You’ll get the authentic Diezel sound as the manufacturer intended. However, if you want to use your amp’s clean channel through a conventional pedal configuration, the Diezel Herbert will work equally well for generating impressive tones.
Two channels sit on each preamp of the FS06. When an amplifier isn’t accessible, the onboard cabinet simulator is useful, as well as built-in EQ knobs for simple channel level adjustment. The footswitch has two stages, allowing it to function as an on/off switch or a channel selector.
Onboard preamp models include:
- Deluxe Blue
- Coral Reef
- Plex 50
- Blue Eye 100
- MB 5th Gen
- HVE 5151
Xotic BB Preamp V 1.5
The Xotic BB Preamp overdrive pedal is a versatile tool from which any guitarist can benefit. The pedal’s functionality is unparalleled, performing equally well for generating smooth overdrive sounds with significant sustain as it powers the clean side of an already cranked amplifier to 30+dB of boost.
You’ll find Xotic pedals in use by many guitarists who love how touch-responsive they are.
Harley Benton Custom Line Acoustic Preamp
The Harley Benton is a middle of the line preamp for professional musicians. It provides reverb and chorus, with controls for:
While the sound quality is good and the preamp itself is sturdy, but the reverb isn’t the best on the list. The chorus itself may distort when turned up to max, but otherwise, this is a solid, middle-of-the-range option for those looking to experiment with something without investing a huge amount upfront.
This guide will guide you in learning what to look for when purchasing a preamp pedal.
Types of Preamp Pedals
The first decision to make when purchasing a preamp pedal is if you need it to alter your tone or if you mainly need it to boost your signal. Pedals that primarily provide a signal boost will retain the instrument’s sound as much as possible.
There are a few preamp pedals that contain tubes. These pedals are more expensive but can offer a more robust tone. It may seem strange to have tubes inside a pedal that you will step on repeatedly, but tube preamp pedals feature extra sturdy construction.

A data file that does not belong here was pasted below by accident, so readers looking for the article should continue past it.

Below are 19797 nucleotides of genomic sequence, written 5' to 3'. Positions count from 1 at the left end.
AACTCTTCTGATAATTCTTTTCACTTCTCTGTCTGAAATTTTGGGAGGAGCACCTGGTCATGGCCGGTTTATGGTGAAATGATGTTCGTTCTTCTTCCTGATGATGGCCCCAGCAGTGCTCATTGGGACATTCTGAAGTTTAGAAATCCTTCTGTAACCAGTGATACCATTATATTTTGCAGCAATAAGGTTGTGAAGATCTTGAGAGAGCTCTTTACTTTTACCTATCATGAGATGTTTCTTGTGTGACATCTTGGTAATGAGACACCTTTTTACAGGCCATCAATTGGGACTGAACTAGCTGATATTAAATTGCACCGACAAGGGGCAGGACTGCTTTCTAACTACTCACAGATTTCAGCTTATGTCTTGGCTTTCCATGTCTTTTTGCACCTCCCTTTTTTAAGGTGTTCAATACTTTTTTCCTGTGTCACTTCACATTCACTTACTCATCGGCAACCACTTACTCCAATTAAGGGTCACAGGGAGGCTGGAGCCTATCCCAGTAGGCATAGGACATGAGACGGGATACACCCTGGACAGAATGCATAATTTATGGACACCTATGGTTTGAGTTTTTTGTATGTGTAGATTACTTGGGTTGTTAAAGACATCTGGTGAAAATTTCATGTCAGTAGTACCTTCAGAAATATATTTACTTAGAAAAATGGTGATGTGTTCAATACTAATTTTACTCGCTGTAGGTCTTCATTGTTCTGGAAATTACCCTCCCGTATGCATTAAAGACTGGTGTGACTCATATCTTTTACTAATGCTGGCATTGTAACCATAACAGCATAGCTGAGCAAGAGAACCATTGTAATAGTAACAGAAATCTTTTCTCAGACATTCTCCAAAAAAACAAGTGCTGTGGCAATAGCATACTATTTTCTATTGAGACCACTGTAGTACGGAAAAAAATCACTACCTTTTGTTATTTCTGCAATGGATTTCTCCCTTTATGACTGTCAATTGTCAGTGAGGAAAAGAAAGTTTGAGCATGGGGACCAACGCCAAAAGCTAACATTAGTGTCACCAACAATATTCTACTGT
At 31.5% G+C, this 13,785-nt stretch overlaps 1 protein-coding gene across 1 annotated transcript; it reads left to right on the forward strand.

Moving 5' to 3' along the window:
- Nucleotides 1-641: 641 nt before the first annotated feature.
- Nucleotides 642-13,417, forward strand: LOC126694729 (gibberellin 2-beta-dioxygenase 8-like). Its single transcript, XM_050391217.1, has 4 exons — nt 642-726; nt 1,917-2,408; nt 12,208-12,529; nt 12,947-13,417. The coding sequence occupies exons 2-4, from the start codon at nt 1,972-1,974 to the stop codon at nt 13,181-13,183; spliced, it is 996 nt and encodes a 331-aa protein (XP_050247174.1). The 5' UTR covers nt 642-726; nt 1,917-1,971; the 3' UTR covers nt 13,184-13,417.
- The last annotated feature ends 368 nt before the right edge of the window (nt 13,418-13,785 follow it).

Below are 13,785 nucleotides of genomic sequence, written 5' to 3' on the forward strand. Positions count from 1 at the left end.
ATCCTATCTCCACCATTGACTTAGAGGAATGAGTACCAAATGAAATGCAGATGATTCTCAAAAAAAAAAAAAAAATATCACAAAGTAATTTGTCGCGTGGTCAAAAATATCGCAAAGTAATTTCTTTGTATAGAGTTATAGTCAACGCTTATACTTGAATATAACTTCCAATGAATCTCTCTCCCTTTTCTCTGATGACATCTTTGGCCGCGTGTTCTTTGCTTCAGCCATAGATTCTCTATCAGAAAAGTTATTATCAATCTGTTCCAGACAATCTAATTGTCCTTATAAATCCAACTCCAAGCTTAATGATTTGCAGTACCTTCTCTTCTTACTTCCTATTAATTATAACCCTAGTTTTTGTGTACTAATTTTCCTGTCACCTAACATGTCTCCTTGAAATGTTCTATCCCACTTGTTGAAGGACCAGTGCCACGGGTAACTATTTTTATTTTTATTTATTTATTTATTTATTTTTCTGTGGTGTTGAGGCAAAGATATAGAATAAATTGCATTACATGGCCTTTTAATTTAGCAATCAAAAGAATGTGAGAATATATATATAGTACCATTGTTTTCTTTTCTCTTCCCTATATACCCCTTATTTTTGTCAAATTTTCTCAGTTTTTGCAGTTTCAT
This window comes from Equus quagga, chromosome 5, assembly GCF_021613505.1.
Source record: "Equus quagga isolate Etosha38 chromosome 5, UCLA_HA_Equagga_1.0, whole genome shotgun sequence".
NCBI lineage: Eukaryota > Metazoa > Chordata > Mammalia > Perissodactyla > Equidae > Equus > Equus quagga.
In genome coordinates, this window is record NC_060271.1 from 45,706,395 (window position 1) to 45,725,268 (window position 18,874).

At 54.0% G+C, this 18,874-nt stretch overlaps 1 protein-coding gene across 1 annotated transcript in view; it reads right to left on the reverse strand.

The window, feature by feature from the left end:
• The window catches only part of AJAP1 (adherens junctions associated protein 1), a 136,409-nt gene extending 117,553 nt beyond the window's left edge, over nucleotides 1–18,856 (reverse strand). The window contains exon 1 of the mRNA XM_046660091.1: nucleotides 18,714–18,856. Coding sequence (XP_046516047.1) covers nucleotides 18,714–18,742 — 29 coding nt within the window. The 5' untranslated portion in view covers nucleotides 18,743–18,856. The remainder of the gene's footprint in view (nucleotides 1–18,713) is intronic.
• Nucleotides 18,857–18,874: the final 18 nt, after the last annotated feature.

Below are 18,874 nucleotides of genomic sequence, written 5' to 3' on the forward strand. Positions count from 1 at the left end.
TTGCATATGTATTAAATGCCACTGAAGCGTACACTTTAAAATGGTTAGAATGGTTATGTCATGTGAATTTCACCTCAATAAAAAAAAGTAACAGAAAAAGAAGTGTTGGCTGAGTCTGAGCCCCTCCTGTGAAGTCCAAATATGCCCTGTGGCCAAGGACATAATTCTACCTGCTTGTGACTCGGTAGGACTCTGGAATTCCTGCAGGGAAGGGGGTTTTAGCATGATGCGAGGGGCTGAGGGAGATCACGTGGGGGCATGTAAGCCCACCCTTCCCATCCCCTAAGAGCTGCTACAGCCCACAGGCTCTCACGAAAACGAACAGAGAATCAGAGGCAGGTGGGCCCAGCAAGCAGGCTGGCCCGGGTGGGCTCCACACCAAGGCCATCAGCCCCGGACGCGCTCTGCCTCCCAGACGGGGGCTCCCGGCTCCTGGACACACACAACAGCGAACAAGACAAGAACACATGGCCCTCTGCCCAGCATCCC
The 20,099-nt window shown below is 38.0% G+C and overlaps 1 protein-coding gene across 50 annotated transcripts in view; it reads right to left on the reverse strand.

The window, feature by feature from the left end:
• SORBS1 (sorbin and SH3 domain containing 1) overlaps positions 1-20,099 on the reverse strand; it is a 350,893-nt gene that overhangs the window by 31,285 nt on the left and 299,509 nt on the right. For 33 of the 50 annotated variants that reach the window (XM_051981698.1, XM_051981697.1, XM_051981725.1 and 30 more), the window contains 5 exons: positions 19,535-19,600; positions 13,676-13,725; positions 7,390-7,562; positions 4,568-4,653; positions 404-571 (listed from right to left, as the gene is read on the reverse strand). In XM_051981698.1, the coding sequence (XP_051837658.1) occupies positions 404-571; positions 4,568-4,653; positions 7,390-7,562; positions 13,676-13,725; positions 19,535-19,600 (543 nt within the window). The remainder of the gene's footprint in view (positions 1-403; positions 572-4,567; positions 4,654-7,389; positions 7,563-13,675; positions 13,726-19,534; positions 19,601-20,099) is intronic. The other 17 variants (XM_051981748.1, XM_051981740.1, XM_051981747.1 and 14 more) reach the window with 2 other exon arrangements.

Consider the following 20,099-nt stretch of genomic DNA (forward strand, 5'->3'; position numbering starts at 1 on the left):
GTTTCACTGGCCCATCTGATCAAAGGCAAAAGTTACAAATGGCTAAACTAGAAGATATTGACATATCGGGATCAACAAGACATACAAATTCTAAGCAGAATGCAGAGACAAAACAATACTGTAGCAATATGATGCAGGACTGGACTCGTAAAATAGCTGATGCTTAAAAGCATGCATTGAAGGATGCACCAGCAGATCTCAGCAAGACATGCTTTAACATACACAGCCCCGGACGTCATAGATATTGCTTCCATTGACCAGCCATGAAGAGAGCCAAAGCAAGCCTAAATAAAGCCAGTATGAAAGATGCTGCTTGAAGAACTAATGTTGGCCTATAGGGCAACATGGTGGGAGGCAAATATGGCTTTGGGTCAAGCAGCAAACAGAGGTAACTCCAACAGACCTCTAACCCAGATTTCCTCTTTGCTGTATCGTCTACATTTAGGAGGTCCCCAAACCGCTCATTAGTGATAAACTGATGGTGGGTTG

Tube preamp pedals use vacuum tubes to create gain, and these units will impact your tone with boosted bass, warm mids, and smooth highs. A “warm” sound is created by the natural distortion tubes make.
Solid state preamp pedals are lighter than tube preamps and generate less heat. These pedals can also take more gain before distorting.
Another decision to make is if you want a pedal with multiple channels. These channels can be helpful if you want to switch between clean and distorted tones without having to adjust your amplifier. Multiple channels also allow you to record various instruments concurrently.
The level or volume control is the most critical control on a preamp pedal because it allows you to boost your signal without distorting it.
Preamp pedals can also add extra features to your tone, such as overdrive, distortion, EQ, etc. Many of these pedals are true bypass, meaning your signal will not change when the pedal is off.
You can place preamp pedals anywhere in your signal chain. Many guitarists like to put them before any time-based effects such as delay or reverb.
The best guitar preamp pedal is the one that gives you the sound you want. There are many great-sounding preamp pedals on the market. Finding the right one for you is a matter of trial and error. Experiment with different pedals to find the one that gives you the sound you need.
There are a few things to factor in when choosing the best preamp pedal for your needs. The first is what type of sound you are trying to achieve. If you are searching for a clean boost, you will want a different pedal than if you are looking for a distortion pedal.
You must choose how much you will spend on a preamp pedal. While there are some very affordable options out there, the real heavy hitters can cost several hundred dollars. If you only plug it in occasionally, you may not need to spend as much as someone who uses it all the time.
The JHS Colour Box V2 is the best overall preamp pedal on the market now. Its versatility and tone controls give it the edge over the other stellar models presented here.
Learn more about guitar pedals here and find the perfect one for your needs.